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18 Apr 12 Payment in substitution for employment bonuses assessable as ordinary income – Sent

The Federal Court has held that a payment to an executive share trust on behalf of a managing director, in connection with the cancellation of his bonus entitlements (accrued, accruing and yet to accrue), was ordinary income and wholly assessable to the managing director. That being so, the court did not have to consider an alternative contention by the Commissioner that Pt IVA ITAA 1936 applied. The court also confirmed the penalties imposed by the Commissioner. The court allowed the Commissioner’s appeal from a decision of the Administrative Appeals Tribunal, and dismissed the taxpayer’s appeal from that decision.

The taxpayer was the managing director and CEO of a public company, Primelife Corporation Ltd. At the commencement of his employment agreement with the company, he was entitled to a base salary, an annual bonus, and three additional bonus payments based on the company’s profits and losses over a number of financial years. At the relevant time, there were three categories of additional bonus payments, one of which had accrued and was payable, one of which was accruing, relating to periods which had been part performed, and one relating to future periods which had not yet accrued in any sense.

The taxpayer entered into an agreement with the company to the effect that he would waive his past and future bonus entitlements in return for the issue to him of five million fully paid ordinary shares in the company. Pursuant to that agreement, an Executive Share Trust was established. The company deposited a cheque for $11,600,000 in the bank account of the trust “in respect of” the taxpayer. On the same day a cheque for $11,600,000 drawn on the trust bank account was paid to the company as the price for the issue of five million shares, which then had a value of about $11,600,000. The trust then issued five million units in the trust to the taxpayer for $11,600,000. The units vested one year from commencement of the taxpayer’s participation in the trust and represented an entitlement to the shares in the trust. The taxpayer thereby had a debt to the trust for $11,600,000 as he had not paid the trust the subscription price for the units.

The Commissioner issued a notice of amended assessment for the 2002 year which treated the $11,600,000 payment as part of the taxpayer’s assessable income as either ordinary or statutory income. The Commissioner also imposed an administrative penalty for recklessness of $2,813,000 assessed at the rate of 50% of the tax shortfall amount. Subsequently, the Commissioner determined in the alternative that Pt IVA ITAA 1936 applied, and that an amount of $11,600,000 should therefore be included in the taxpayer’s assessable income for the 2002 year. The Commissioner issued a further amended assessment and notice of assessment accordingly, and imposed an administrative penalty for recklessness of $2,813,000 assessed at 50% of the scheme shortfall. The taxpayer objected to both assessments and the penalties. The Commissioner disallowed the objections and the taxpayer applied to review that decision.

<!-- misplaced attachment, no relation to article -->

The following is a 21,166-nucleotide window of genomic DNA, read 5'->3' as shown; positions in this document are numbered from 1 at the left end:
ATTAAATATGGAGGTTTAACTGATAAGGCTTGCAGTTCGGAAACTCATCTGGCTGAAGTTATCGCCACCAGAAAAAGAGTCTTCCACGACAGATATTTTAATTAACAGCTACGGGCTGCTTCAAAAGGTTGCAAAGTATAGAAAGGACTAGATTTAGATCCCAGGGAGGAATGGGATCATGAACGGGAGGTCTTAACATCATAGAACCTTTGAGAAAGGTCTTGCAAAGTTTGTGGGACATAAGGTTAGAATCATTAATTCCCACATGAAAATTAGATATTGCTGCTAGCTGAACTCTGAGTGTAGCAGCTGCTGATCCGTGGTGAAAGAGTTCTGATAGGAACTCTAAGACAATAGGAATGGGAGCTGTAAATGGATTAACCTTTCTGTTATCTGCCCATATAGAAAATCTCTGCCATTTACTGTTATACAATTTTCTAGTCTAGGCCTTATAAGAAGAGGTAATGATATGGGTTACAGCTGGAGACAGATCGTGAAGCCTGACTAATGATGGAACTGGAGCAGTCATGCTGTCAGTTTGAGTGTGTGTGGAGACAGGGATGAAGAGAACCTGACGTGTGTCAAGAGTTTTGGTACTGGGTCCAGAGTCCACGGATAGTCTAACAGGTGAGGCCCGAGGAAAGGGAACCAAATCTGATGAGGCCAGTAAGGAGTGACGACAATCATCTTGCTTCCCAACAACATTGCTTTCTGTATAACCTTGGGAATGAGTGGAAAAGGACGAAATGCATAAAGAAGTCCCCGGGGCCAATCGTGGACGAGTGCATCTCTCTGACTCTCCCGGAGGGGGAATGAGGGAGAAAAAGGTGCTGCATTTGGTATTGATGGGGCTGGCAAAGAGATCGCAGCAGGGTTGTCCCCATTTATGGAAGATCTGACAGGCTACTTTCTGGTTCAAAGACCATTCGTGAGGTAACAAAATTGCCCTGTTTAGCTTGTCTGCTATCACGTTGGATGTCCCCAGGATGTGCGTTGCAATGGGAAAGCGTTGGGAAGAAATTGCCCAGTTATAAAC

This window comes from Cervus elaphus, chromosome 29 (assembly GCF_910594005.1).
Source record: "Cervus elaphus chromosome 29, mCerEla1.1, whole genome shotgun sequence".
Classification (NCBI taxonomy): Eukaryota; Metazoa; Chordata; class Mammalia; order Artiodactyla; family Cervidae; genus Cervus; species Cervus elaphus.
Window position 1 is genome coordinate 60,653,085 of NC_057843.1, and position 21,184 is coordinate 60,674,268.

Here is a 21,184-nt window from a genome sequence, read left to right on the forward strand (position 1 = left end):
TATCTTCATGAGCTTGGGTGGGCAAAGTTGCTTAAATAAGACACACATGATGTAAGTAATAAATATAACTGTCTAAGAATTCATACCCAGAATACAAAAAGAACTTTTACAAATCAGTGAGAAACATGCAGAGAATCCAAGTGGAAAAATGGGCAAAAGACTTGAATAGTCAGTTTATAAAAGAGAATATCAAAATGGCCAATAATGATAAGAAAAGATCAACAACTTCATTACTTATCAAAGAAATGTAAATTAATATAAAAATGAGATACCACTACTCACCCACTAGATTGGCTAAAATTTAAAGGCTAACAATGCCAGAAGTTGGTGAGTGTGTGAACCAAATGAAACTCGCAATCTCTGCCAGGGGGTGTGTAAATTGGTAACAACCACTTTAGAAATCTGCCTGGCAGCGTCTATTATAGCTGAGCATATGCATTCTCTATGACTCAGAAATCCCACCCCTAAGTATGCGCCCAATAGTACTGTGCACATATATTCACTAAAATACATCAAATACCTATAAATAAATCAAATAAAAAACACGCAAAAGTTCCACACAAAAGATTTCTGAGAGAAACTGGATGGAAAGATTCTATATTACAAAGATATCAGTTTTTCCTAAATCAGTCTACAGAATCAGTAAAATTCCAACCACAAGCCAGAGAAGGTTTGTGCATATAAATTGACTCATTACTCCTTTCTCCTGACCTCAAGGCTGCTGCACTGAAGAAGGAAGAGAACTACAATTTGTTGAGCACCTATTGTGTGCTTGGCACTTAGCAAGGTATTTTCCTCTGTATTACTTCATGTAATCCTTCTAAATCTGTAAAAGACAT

The Tribunal decided that part of the payment, referable to bonuses that had accrued to the date of the payment, was assessable to the taxpayer, but that the remainder was not. Questions as to exemptions relating to fringe benefits in ss 23L and 26(e) ITAA 1936, and the application of Pt IVA, did not arise. The Tribunal also reduced the penalty imposed by the Commissioner: Re Sent and FCT [2011] AATA 198 (25 March 2011).

Both the taxpayer and the Commissioner appealed from this decision to the Federal Court.

The court decided that the whole of the $11,600,000 payment was assessable as ordinary income under s 6-5 ITAA 1997. The amount in issue was in consideration of the taxpayer waiving an entitlement to bonuses under his employment agreement – it was paid as a reward for services. The payment was ultimately in substitution for income by way of bonuses that were earned but not received, together with bonuses that were likely to be earned but had not yet been received. An entitlement to five million shares was initially substituted for the taxpayer’s bonus entitlements, and then that entitlement to shares was substituted for the payment. The payment maintained its character as ordinary income, being a reward for services.

Further, s 6-5(4) operated to deem that the taxpayer did derive ordinary income from the payment, in that it was applied or dealt with on behalf of or at the direction of the taxpayer.

Given that finding, the court found it unnecessary to decide the alternative question whether the whole or any part of the payment was assessable as statutory income under s 26(e) ITAA 1936 and s 6-10(3) ITAA 1997. Likewise, it was unnecessary to determine the Commissioner’s alternative submission that Pt IVA ITAA 1936 applied. Further, the exemption in s 23L did not apply.

On the question of penalty, the court found that the taxpayer had failed to discharge the onus of establishing that the Commissioner’s imposition of an administrative penalty of 50% of the shortfall amount was excessive. That penalty therefore stood.

Sent v FCT [2012] FCA 382 (Federal Court, Murphy J, 16 April 2012).

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